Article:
Monday, 22 July 2002 09:58

News clips

Health oasis

Looking for reliable information on the Net regarding that strange skin rash you’ve developed? Try the Mayo Clinic’s Health O@sis at The library has information on everything from arthritis to urinary tract infections. There’s information on alternative medicine and sections on men’s health, women’s health and children’s health. The site features a handy glossary for getting definitions of medical terms without spending six years in medical school.

When will I be cured?

Medscape is a site where doctors, students and consumers can search among more than 7,000 full-text articles on the latest medical research. If you want more than just basic information, this is the place to go. This site also offers free access to MEDLINE, a service featuring more than 8 million abstracts from 3,800 medical journals. Try it at

Mystery pills

Ever find a mysterious pill in your medicine cabinet and wonder what it is? Or did the information sheet on your latest prescription get thrown away? Take a trip to, which has data on hundreds of pharmaceuticals, including warnings, interactions, dosages and overdose treatments. You can search by name (brand or generic) or imprint code—the numbers and letters stamped on pills and capsules.

Shake the disease

Want to know the facts on vaccinations or symptoms of a particular disease? Find what you need at the Centers for Disease Control and Prevention at Get straight answers with statistics and scientific data to back it up.

Diet right

Avoid fad and diet pills. Some are initially effective, but most will not keep the weight off on a long-term basis and some can cause side effects, according to The National Heart, Lung and Blood Institute.

Protein power

The American Heart Association says studies show soy protein is as nutritious as meat proteins and can serve as the sole source of protein in a vegetarian diet.

Smoke out

As an incentive to quit smoking, the National Cancer Institute recommends you start saving the money you used to spend on cigarettes. Keep it in a jar where you can see how much you’re saving and spend on yourself as a reward.

Cold or flu?

The flu kills 20,000 Americans every year and hospitalizes thousands more. It may come on quickly, starting with headache, chills, achiness and a fever of about 100 to 104 degrees. There may be a dry hacking cough and a sore or hoarse throat. If there is nasal congestion, it usually occurs later.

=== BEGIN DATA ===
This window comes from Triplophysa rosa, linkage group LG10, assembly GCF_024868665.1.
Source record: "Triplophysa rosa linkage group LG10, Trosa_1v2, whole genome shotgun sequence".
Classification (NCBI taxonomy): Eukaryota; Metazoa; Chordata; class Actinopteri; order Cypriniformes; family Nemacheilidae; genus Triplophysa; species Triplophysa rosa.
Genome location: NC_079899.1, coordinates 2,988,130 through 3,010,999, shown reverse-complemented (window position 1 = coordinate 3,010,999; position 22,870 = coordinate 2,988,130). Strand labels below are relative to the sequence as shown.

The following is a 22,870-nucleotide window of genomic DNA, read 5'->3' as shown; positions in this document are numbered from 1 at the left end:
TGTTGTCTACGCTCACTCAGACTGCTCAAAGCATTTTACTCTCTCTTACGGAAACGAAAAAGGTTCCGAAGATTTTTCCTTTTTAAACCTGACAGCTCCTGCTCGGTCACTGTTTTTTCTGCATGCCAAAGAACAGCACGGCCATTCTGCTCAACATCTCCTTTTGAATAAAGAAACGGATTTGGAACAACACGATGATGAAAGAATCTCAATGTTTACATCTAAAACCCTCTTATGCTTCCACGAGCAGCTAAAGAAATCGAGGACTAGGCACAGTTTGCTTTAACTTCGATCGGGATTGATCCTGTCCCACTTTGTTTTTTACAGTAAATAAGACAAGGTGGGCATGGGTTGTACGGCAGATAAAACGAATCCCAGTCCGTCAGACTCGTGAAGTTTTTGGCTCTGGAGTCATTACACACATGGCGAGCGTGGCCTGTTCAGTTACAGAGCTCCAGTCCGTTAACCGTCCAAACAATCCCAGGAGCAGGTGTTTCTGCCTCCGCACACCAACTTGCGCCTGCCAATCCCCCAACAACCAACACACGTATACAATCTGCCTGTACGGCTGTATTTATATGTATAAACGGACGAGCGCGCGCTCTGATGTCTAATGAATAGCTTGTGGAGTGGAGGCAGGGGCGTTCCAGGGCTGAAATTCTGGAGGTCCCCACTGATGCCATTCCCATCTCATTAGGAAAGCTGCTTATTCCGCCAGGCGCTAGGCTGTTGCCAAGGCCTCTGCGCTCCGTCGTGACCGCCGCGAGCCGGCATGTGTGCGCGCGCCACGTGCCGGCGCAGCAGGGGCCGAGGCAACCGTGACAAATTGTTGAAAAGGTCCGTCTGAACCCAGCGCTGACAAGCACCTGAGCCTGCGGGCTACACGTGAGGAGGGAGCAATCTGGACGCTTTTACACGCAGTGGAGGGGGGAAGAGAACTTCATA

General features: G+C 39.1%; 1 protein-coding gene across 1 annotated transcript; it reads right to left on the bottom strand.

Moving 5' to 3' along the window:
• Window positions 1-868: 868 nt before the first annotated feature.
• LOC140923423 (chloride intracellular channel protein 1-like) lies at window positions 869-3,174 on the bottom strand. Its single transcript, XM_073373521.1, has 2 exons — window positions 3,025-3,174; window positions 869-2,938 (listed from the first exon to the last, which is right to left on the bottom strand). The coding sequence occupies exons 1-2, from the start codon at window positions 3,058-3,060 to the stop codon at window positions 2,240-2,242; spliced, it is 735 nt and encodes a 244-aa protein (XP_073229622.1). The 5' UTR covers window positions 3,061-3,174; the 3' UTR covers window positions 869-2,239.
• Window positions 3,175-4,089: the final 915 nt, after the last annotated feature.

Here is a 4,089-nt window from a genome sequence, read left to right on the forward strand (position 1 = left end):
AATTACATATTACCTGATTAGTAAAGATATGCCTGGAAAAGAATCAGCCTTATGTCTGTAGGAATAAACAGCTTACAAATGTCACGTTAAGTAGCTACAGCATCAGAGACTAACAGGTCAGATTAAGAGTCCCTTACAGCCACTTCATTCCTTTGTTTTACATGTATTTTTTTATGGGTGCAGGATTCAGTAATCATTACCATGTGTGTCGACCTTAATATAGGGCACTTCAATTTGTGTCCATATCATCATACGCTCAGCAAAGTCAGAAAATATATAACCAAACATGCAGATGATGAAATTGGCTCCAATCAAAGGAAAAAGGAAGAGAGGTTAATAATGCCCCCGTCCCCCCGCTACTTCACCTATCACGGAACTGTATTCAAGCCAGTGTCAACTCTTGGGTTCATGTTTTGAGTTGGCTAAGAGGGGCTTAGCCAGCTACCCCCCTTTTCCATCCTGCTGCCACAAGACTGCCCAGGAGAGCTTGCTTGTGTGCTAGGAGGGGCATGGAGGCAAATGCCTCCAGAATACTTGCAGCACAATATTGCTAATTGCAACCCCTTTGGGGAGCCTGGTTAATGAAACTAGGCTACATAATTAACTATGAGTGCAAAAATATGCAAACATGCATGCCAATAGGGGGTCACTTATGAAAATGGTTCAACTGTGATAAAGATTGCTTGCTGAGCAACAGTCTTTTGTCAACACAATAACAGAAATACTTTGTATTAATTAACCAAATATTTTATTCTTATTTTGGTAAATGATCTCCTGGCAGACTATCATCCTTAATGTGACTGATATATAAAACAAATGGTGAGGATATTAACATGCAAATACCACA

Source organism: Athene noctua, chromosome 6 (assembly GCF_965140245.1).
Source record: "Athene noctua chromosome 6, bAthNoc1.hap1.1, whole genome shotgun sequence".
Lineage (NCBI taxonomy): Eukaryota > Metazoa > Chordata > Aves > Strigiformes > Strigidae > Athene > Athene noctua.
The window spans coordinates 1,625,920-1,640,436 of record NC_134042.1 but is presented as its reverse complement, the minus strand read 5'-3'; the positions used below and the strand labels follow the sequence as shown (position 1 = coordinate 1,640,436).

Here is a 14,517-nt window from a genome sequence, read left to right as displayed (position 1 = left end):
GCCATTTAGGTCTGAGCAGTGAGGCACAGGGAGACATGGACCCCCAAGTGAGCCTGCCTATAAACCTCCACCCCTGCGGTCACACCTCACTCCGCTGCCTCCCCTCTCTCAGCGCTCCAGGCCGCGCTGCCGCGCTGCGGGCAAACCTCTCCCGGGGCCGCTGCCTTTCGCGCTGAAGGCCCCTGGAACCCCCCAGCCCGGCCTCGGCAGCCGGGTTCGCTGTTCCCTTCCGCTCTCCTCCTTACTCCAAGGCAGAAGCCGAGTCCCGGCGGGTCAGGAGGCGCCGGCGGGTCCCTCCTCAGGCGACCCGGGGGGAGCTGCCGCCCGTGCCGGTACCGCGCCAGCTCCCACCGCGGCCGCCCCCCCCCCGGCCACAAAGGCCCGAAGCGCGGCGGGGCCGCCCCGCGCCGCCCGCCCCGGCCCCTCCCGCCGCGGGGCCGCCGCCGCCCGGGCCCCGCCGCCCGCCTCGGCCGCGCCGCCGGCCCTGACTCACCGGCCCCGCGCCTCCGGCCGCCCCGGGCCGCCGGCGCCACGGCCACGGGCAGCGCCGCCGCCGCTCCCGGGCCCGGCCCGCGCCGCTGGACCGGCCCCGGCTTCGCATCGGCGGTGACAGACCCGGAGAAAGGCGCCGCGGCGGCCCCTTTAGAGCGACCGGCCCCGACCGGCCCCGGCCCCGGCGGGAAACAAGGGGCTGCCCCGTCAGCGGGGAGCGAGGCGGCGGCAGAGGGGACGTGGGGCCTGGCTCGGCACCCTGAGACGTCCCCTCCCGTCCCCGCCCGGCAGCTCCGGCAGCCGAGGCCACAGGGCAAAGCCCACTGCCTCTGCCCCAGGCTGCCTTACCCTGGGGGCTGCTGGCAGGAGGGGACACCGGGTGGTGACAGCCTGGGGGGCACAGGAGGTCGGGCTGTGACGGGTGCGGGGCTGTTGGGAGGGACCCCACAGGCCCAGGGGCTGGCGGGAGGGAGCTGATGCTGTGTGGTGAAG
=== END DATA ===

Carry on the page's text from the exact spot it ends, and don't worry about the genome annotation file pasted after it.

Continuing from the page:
Except for the headaches and fever symptoms, this may sound like a bad cold. But a cold rarely has the overwhelming sense of fatigue that may accompany the flu. You feel absolutely wiped out, which is why you may curl up on the couch for a week or more after the main flu symptoms have passed.

Being tired, under stress and run down probably makes you more susceptible. Influenza is caused by a virus, so antibiotics won’t affect it. They best way to treat it is to rest, drink lots of fluids, and take drug store remedies to relieve the symptoms.

—Dr. Nancy Snyderman at

More protein power

Adequate protein is essential to keep your body functioning properly. About half of our dry weight—including muscles, hair, nails and skin—is composed of protein. Our cells and immune systems rely on protein for maintenance and rebuilding. Our bodies don’t have the ability to store protein or synthesize all the amino acids—the building blocks of protein—we need. That’s why eating some protein every day is important.

Consider carbs

As wonderful as carbohydrates are for providing energy quickly, too many carbs can send us into a tailspin of low blood sugar from an insulin dump. It’s the job of insulin to lower our blood sugar levels when they get too high; insulin does this by taking the excess sugar in our blood and storing it as fat.

The easiest way to avoid extra fat storage and dipping energy levels is to eat the right amount of high-fiber carbohydrates so the sugar in these foods enters the blood slowly, keeping the pancreas from releasing high quantities of insulin into the blood stream.

Fat facts